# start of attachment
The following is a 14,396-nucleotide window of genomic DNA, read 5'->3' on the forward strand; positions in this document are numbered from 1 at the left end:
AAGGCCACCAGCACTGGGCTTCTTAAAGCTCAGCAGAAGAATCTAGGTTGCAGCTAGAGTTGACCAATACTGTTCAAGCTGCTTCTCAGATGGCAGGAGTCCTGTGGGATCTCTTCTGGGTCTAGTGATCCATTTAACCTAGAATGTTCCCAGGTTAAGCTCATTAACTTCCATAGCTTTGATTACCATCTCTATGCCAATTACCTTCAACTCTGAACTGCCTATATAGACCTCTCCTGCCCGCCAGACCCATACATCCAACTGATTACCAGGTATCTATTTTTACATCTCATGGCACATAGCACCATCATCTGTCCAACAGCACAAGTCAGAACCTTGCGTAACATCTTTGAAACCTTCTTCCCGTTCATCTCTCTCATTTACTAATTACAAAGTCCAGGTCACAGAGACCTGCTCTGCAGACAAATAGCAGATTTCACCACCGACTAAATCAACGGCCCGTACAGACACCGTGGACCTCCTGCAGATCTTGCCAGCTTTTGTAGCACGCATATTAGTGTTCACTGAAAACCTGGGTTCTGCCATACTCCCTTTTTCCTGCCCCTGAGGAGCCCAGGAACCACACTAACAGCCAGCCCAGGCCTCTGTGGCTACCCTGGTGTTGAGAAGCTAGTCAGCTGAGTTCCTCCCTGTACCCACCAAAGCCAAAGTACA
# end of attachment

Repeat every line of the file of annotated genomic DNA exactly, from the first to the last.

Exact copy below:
The following is a 14,396-nucleotide window of genomic DNA, read 5'->3' on the forward strand; positions in this document are numbered from 1 at the left end:
AAGGCCACCAGCACTGGGCTTCTTAAAGCTCAGCAGAAGAATCTAGGTTGCAGCTAGAGTTGACCAATACTGTTCAAGCTGCTTCTCAGATGGCAGGAGTCCTGTGGGATCTCTTCTGGGTCTAGTGATCCATTTAACCTAGAATGTTCCCAGGTTAAGCTCATTAACTTCCATAGCTTTGATTACCATCTCTATGCCAATTACCTTCAACTCTGAACTGCCTATATAGACCTCTCCTGCCCGCCAGACCCATACATCCAACTGATTACCAGGTATCTATTTTTACATCTCATGGCACATAGCACCATCATCTGTCCAACAGCACAAGTCAGAACCTTGCGTAACATCTTTGAAACCTTCTTCCCGTTCATCTCTCTCATTTACTAATTACAAAGTCCAGGTCACAGAGACCTGCTCTGCAGACAAATAGCAGATTTCACCACCGACTAAATCAACGGCCCGTACAGACACCGTGGACCTCCTGCAGATCTTGCCAGCTTTTGTAGCACGCATATTAGTGTTCACTGAAAACCTGGGTTCTGCCATACTCCCTTTTTCCTGCCCCTGAGGAGCCCAGGAACCACACTAACAGCCAGCCCAGGCCTCTGTGGCTACCCTGGTGTTGAGAAGCTAGTCAGCTGAGTTCCTCCCTGTACCCACCAAAGCCAAAGTACA